Bonds always fox me. The more people want them the lower they pay; the more worry about their provenance the better their yield.
100 points spread sounds like a lot to the uninformed, but that's only one per cent interest rate differential in the cost of new borrowing. This is neither going to push Italy and Greece into bankruptcy, nor discourage existing lenders from holding old debt; they can avoid the capital loss on falling bond prices by just waiting for them to mature.
The rising spread is a problem that belongs to debtor countries - such as Greece, Italy and Spain - anyway; and it's a problem too for creditors, should these countries default, which they won’t, they're nowhere near default.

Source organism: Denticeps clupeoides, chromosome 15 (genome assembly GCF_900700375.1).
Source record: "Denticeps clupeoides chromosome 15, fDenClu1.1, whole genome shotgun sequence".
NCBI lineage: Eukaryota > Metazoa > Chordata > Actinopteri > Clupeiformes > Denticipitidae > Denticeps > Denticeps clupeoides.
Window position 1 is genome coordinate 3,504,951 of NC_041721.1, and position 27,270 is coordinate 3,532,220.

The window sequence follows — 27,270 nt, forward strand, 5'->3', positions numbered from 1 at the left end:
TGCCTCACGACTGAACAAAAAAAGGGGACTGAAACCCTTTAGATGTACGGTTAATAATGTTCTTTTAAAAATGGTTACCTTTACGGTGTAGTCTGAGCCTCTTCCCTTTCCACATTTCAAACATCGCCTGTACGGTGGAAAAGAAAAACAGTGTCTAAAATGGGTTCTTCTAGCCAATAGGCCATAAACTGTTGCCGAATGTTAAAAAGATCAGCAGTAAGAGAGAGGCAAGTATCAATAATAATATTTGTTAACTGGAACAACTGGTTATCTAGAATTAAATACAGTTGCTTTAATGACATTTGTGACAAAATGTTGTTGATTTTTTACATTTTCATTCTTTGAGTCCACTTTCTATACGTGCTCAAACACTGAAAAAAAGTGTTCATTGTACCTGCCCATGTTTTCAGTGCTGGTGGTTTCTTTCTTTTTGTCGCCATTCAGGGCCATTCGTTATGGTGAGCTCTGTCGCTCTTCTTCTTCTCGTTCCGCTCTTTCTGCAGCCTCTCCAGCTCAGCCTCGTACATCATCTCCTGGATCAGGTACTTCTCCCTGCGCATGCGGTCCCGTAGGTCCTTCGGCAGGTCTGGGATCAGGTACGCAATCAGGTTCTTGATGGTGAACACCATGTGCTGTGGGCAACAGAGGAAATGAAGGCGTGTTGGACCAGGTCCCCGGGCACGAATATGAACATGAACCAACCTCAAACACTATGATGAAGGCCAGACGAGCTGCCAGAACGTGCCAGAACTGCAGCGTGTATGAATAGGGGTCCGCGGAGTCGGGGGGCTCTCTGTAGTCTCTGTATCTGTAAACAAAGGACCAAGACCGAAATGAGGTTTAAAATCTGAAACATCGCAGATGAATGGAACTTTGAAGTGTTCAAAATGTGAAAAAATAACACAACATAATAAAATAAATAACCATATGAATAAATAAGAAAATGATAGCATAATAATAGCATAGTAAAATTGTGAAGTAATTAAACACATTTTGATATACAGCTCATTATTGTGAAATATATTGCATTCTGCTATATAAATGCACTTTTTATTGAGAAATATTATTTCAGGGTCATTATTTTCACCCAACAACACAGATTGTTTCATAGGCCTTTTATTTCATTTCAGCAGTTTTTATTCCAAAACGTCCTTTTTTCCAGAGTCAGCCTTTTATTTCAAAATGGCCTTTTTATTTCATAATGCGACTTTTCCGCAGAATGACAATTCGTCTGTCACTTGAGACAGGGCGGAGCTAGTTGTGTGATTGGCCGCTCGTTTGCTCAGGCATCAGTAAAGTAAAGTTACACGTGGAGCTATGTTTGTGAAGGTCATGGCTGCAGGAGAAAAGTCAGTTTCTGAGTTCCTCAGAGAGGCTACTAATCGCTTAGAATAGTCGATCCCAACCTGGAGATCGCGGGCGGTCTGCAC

What it is not, is a problem for the Euro; nor for any other Euro-zone country that is not suffering from internal or external imbalances. The state of New York could go bust without affecting the value of the US dollar.
So why such euro-centred economic catastrophism? The Dollar and the Pound are looking much iffier even if their bonds are yielding less than Italy's.
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